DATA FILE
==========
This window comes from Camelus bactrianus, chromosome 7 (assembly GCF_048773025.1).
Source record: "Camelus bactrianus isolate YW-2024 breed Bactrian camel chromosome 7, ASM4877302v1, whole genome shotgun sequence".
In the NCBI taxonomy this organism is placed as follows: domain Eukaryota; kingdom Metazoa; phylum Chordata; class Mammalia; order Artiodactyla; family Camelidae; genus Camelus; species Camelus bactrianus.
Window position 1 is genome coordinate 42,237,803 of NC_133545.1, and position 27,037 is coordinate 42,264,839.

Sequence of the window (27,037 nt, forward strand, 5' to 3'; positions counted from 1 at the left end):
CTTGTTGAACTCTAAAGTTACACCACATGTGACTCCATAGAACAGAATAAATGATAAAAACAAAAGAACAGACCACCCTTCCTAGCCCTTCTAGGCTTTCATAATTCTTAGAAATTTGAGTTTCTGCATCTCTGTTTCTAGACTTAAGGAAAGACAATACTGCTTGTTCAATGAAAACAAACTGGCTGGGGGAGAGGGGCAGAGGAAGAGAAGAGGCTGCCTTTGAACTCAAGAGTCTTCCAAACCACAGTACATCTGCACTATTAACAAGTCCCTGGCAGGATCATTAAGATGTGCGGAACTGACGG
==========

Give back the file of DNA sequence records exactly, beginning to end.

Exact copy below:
This window comes from Camelus bactrianus, chromosome 7 (assembly GCF_048773025.1).
Source record: "Camelus bactrianus isolate YW-2024 breed Bactrian camel chromosome 7, ASM4877302v1, whole genome shotgun sequence".
In the NCBI taxonomy this organism is placed as follows: domain Eukaryota; kingdom Metazoa; phylum Chordata; class Mammalia; order Artiodactyla; family Camelidae; genus Camelus; species Camelus bactrianus.
Window position 1 is genome coordinate 42,237,803 of NC_133545.1, and position 27,037 is coordinate 42,264,839.

Sequence of the window (27,037 nt, forward strand, 5' to 3'; positions counted from 1 at the left end):
CTTGTTGAACTCTAAAGTTACACCACATGTGACTCCATAGAACAGAATAAATGATAAAAACAAAAGAACAGACCACCCTTCCTAGCCCTTCTAGGCTTTCATAATTCTTAGAAATTTGAGTTTCTGCATCTCTGTTTCTAGACTTAAGGAAAGACAATACTGCTTGTTCAATGAAAACAAACTGGCTGGGGGAGAGGGGCAGAGGAAGAGAAGAGGCTGCCTTTGAACTCAAGAGTCTTCCAAACCACAGTACATCTGCACTATTAACAAGTCCCTGGCAGGATCATTAAGATGTGCGGAACTGACGG